Tony Hawk’s Underground

This review is by Daniel Spicer, who blogs at Life Theses, as well as writes film reviews at Verbicide Magazine.

Lots of customisation and off-board action

There was a time where Tony Hawk games were the coolest thing around, I remember the first Tony Hawk game I ever got to play was Pro Skater 3. Back when Blink 182 were at their height skating was so cool kids had finger skateboards. For me, Underground was the last great Tony Hawk game.

Many will argue that the series died when the “Pro Skater” title was abandoned, but personally I really liked THUG as it was known. This was the first game with a proper storyline, and though many missions are repetitive, and at times the difficulty level can be sporadic, for me the plotline overcame any other shortcomings. Having said that, I’m the type of person who plays Pro Evo for the Become a Legend mode. I guess I’m a sucker for RPG.

But with your customised character, and the characters and pro skaters you meet along the way you really feel like you’re becoming a true street god. Admittedly there is a sharp jump from being an amateur skater out in New Jersey to hanging out with Tony Hawk and Bam Margera. They could’ve held that off slightly longer given that you’re aiming for that throughout the game.

As with THPS4, the game is without time limits. You have the ability to walk around the (small) cities you’re in, so it’s easier to get immersed in the game, giving you time to hone your liptrick-manual combos. The gameplay is generally enjoyable – it’s a typical skating game, oversimplifying the complexities of an ollie to a simple tap of a button. It’s not the greatest Tony Hawk gameplay on PS2 – I’d say American wasteland was better, but that particular incarnation of the series suffers from a lame plotline and the removal of customising your character’s face and body. The soundtrack to THUG is of course fantastic, as with all Tony Hawk games, I’d say that Burnout is the only long running game series which consistently turns out better soundtracks than Tony Hawk games.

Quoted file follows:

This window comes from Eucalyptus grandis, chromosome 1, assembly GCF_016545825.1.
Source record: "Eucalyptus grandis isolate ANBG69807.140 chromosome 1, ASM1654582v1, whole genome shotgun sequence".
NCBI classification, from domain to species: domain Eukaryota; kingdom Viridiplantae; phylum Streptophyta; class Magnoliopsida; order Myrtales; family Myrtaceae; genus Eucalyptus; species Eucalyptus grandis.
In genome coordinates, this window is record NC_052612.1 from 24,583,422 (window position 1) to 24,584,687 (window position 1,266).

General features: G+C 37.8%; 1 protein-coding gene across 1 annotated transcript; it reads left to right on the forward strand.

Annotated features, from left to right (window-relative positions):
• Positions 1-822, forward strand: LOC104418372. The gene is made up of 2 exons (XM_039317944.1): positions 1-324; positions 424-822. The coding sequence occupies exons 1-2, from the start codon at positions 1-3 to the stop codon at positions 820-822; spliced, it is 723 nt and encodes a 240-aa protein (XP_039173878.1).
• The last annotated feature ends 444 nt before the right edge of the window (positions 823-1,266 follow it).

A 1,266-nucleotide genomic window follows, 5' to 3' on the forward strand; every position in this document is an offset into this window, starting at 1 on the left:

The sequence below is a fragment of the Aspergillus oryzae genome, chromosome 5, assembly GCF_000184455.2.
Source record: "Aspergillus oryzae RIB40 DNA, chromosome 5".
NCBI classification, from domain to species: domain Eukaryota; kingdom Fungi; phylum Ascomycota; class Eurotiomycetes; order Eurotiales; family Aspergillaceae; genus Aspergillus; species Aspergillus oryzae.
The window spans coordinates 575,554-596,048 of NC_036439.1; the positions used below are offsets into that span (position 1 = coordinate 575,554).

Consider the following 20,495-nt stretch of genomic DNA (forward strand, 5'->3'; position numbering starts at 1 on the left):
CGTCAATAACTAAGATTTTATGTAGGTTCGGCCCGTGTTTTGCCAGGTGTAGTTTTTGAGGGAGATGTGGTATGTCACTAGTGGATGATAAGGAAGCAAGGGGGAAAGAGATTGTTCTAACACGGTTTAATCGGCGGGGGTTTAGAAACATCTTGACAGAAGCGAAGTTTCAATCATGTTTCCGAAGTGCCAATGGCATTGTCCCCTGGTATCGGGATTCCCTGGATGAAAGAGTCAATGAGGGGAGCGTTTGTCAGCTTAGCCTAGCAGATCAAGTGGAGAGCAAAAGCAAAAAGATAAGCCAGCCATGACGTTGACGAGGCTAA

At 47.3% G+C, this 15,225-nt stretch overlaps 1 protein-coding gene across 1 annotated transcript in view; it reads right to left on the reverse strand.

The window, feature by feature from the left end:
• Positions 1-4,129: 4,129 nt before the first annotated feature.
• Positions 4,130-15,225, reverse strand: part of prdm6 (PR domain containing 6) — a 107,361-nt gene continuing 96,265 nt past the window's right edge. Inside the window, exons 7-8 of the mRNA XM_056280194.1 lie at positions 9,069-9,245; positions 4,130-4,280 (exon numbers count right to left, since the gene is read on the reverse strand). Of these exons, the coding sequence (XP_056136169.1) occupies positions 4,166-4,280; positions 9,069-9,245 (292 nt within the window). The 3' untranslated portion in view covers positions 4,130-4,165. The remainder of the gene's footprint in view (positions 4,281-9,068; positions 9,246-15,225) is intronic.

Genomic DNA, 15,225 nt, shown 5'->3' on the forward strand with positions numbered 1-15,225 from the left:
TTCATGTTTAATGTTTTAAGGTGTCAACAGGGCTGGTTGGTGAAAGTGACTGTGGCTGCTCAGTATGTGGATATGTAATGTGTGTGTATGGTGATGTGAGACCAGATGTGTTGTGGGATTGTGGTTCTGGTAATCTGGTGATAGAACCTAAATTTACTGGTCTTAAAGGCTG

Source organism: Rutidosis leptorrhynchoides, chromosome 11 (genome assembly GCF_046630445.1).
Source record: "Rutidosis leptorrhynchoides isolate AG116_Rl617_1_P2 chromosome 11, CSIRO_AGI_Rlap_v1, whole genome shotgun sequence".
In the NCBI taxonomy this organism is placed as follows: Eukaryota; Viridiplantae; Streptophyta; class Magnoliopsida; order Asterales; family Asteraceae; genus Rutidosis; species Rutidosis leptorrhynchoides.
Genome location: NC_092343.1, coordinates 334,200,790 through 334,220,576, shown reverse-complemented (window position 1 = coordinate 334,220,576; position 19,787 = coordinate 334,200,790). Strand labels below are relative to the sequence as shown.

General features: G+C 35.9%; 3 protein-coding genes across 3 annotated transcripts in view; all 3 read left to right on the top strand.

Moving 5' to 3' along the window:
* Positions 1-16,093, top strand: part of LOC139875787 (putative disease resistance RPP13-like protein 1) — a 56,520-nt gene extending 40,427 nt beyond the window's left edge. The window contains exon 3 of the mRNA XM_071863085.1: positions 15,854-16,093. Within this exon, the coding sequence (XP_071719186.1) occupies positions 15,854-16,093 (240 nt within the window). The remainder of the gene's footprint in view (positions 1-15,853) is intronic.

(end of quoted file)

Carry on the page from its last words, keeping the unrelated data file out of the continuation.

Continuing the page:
Familiar pro Tony Hawk tearing up Jersey

As you raise your profile in THUG you get all the advantages of being a pro-skater: better customised decks, more clothes, and even your own pro-board. Though the more you play, the more you have to put up with the grating voice-acting and the constant “keeping it real, staying true to the streets” nonsense that they spout. In addition, some of the pro skaters clearly objected to recording lines as their delivery is heavy with loathing resentment for the player.

Many have complained that the game’s plotline is lame and ineffectual. I think my memory of the game clouded out most of the bad parts, and upon replaying it more recently, the plotline does leave a lot to be desired. It focuses around the rivalry between you and a fellow skater. Unfortunately he serves to be annoying and rather two dimensional, leaving you with resentment for the plot direction as a whole, specifically the random tangents the story takes. One example is being asked to recover instruments for a band in San Diego. Truly, I think the premise for the plot is good, and the fact that it’s the first in the series to offer a plotline of note makes me appreciate the game more than the sum of its parts.

After this game, THUG2 put the focus on antics and pranks, and less on skating. Though they brought it back in American Wasteland I’d say that Underground proved to be the most memorable for the RPG aspect of it, but ultimately brought about the death of the good Tony Hawk game.

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